For $\alpha R<d\le \frac{1+\alpha}{2}R$:
$$\begin{array}{lll}\hfill \Omega \left(d\right)& =\phantom{\rule{2.77695pt}{0ex}}{\int}_{0}^{d\alpha R}{\Phi}_{h1}\left(r\right)r\underset{0}{\overset{\pi}{\int}}\frac{\alpha}{1\alpha}\left(\frac{R}{l}1\right)d\theta dr\phantom{\rule{2em}{0ex}}& \hfill \text{(1)}\\ +\phantom{\rule{2.77695pt}{0ex}}{\int}_{d\alpha R}^{Rd}{\Phi}_{h1}\left(r\right)r\left({\phi}_{1}+\underset{{\phi}_{1}}{\overset{\pi}{\int}}\frac{\alpha}{1\alpha}\left(\frac{R}{l}1\right)d\theta \right)dr\phantom{\rule{2em}{0ex}}& \hfill \text{(2)}\\ +\phantom{\rule{2.77695pt}{0ex}}{\int}_{d\alpha R}^{d+\alpha R}{\Phi}_{h1}\left(r\right)r\left({\phi}_{1}+\underset{{\phi}_{1}}{\overset{\phi}{\int}}\frac{\alpha}{1\alpha}\left(\frac{R}{l}1\right)d\theta \right)dr\phantom{\rule{2em}{0ex}}& \hfill \text{(3)}\\ +\phantom{\rule{2.77695pt}{0ex}}{\int}_{d+\alpha R}^{d+R}{\Phi}_{h1}\left(r\right)r\underset{0}{\overset{\phi}{\int}}\frac{\alpha}{1\alpha}\left(\frac{R}{l}1\right)d\theta dr.\phantom{\rule{2em}{0ex}}& \hfill \text{(4)}\\ \hfill \text{(5)}\end{array}$$(15)
3 The border effect and dependence problem
In the above analysis, we do not consider borders of a WSN. However, in a realistic scenario, the deployment area of WSNs is finite and hence borders exist. It is known that the probability Φ_{ h }(d) derived assuming that both involved nodes are not near the border of a WSN may give a slightly different result when one or both of them fall near the border. This is known as the border effect. One common handling of the border effect is to consider the toroidal distance metric in the simulation experiment where a node closed to the border can communicate directly with some nodes at the opposite border [25]. While this special setup eliminates the border effect, it creates discrepancy between the study and practical setups which may lead to a certain level of errors.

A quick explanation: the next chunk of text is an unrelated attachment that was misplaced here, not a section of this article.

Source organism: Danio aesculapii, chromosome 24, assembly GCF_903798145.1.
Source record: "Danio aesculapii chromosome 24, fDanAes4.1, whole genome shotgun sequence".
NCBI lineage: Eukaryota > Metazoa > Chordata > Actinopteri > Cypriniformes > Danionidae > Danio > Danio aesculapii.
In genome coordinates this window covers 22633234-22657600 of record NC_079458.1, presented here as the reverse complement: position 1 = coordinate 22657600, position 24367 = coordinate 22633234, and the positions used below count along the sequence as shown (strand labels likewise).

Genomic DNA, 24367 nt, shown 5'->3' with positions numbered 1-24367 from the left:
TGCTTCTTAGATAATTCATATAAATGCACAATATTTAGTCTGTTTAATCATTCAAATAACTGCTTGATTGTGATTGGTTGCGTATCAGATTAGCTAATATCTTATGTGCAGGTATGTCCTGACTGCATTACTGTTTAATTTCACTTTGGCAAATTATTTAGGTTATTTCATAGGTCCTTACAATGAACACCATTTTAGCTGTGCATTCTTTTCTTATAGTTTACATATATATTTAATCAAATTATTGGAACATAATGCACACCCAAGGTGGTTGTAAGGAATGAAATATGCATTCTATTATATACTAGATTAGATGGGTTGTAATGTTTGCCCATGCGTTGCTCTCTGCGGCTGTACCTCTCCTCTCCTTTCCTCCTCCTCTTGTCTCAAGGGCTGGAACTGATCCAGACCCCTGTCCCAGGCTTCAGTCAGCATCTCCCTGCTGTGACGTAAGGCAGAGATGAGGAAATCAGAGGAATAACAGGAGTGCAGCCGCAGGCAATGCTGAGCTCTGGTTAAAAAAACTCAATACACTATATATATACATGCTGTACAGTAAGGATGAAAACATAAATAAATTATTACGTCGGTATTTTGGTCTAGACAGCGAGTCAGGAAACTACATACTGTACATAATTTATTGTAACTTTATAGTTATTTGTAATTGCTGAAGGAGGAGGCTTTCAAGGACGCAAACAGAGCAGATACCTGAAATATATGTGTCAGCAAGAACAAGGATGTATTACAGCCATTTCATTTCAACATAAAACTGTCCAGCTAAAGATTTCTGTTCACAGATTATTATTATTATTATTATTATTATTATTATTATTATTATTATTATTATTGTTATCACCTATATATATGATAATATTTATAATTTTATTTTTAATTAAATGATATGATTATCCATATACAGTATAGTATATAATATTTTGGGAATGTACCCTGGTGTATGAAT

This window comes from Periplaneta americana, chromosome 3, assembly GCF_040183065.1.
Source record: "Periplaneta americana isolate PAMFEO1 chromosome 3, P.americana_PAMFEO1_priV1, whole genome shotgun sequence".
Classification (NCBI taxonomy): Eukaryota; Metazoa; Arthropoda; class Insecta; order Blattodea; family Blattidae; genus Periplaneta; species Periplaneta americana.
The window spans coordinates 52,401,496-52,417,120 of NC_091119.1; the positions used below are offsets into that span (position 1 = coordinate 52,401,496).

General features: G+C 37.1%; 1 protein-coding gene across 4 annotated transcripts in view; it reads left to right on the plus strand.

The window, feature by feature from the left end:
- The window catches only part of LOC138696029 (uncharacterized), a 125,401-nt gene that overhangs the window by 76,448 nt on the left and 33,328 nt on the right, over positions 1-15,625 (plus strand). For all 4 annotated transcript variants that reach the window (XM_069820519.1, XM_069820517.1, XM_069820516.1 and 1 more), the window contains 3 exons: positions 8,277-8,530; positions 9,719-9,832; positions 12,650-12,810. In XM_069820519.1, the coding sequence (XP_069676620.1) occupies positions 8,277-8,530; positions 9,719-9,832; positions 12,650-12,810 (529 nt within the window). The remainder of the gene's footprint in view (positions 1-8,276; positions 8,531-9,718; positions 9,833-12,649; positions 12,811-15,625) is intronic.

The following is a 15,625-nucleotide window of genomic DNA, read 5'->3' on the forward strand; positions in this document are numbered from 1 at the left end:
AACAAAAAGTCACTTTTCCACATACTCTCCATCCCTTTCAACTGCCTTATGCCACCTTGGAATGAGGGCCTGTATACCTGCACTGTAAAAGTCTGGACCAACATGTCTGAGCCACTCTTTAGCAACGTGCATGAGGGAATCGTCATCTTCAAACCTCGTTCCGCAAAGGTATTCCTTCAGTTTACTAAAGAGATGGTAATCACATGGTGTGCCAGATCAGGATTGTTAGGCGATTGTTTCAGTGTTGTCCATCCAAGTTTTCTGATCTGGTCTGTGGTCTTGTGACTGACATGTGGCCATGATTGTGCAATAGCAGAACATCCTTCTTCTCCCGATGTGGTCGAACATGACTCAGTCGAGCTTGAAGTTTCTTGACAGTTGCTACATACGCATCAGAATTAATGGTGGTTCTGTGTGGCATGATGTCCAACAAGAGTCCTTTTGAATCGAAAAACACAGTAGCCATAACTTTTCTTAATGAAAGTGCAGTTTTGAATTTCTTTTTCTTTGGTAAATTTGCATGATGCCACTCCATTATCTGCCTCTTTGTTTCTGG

Clearly, nodes which are closer to the border cover smaller regions than those at least d away from the border, and therefore intuitively the quantity for Ω(d) should be smaller with the consideration of the border effect. Apparently, the border effect gives a different level of impacts in the measure of Φ_{ h }(d) with a different distance between an involved node and the border. However, it is tedious to derive all cases considering the border effect. For simplicity, we take two key cases of the border effect into consideration. Assuming the center of deployment area is O, we consider two annulus near the border in the following.

The first annulus, called ${\mathcal{A}}_{1}\left(o\right)$, is between the circles with radius of R_{ b }R and R_{ b }αR.

The second annulus, called ${\mathcal{A}}_{2}\left(o\right)$, is between the circles with radius of R_{ b }R and R_{ b }αR.
We set an average metric ζ(h) which varies from 0 to 1 for each hop to determine the decrement of Ω(d). For the circle area with the radius R_{ b }  R, which can be called $\mathcal{C}\left(o\right)$, we can set ζ(h) = 1 accordingly.